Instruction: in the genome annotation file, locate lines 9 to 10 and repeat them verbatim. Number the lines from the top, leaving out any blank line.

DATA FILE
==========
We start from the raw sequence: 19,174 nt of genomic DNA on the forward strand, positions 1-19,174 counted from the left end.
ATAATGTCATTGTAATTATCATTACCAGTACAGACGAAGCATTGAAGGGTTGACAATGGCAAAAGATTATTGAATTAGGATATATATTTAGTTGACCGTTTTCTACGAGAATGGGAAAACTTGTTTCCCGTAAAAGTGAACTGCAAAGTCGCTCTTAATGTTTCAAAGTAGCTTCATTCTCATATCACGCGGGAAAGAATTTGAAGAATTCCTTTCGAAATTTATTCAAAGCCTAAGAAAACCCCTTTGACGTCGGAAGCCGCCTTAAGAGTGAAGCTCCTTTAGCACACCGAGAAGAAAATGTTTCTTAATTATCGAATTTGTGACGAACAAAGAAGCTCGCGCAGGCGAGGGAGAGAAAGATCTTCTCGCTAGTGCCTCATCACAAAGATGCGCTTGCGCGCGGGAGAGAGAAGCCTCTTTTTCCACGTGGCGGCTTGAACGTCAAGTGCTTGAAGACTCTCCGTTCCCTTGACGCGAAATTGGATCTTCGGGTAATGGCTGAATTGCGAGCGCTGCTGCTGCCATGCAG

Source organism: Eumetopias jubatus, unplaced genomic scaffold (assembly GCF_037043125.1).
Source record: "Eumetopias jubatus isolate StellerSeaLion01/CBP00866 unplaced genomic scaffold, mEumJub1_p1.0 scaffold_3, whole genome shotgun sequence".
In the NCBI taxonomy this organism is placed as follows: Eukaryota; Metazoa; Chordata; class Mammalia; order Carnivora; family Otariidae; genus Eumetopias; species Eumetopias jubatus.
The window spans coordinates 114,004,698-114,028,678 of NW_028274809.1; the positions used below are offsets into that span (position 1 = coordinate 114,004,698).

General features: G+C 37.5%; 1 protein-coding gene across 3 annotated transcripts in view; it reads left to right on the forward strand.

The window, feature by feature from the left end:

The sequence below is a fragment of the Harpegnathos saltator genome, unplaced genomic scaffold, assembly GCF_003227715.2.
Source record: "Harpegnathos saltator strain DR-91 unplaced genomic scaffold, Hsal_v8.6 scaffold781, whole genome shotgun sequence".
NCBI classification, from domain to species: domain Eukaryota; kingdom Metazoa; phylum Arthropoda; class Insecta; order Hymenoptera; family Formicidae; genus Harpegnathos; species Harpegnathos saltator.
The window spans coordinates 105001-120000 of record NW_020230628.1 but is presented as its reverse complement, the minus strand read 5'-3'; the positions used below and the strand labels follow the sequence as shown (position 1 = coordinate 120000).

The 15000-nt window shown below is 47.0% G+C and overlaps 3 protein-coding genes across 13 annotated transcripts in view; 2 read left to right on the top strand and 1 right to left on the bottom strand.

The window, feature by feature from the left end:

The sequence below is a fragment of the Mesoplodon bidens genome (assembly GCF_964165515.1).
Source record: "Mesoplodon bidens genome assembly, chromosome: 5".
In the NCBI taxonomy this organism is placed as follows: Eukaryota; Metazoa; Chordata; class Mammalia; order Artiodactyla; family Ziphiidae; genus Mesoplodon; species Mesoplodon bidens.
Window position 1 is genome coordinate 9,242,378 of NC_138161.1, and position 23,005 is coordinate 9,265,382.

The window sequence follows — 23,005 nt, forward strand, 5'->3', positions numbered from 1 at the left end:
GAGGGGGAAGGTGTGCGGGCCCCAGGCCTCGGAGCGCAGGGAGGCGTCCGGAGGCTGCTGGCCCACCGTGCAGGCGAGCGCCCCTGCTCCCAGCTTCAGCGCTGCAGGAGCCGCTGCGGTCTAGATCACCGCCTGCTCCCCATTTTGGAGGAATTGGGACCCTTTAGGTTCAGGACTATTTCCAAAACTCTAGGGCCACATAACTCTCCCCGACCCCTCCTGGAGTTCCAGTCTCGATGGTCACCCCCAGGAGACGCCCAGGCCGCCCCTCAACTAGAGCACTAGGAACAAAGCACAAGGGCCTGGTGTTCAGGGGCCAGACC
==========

The sequence below is a fragment of the Harpegnathos saltator genome, unplaced genomic scaffold, assembly GCF_003227715.2.
Source record: "Harpegnathos saltator strain DR-91 unplaced genomic scaffold, Hsal_v8.6 scaffold781, whole genome shotgun sequence".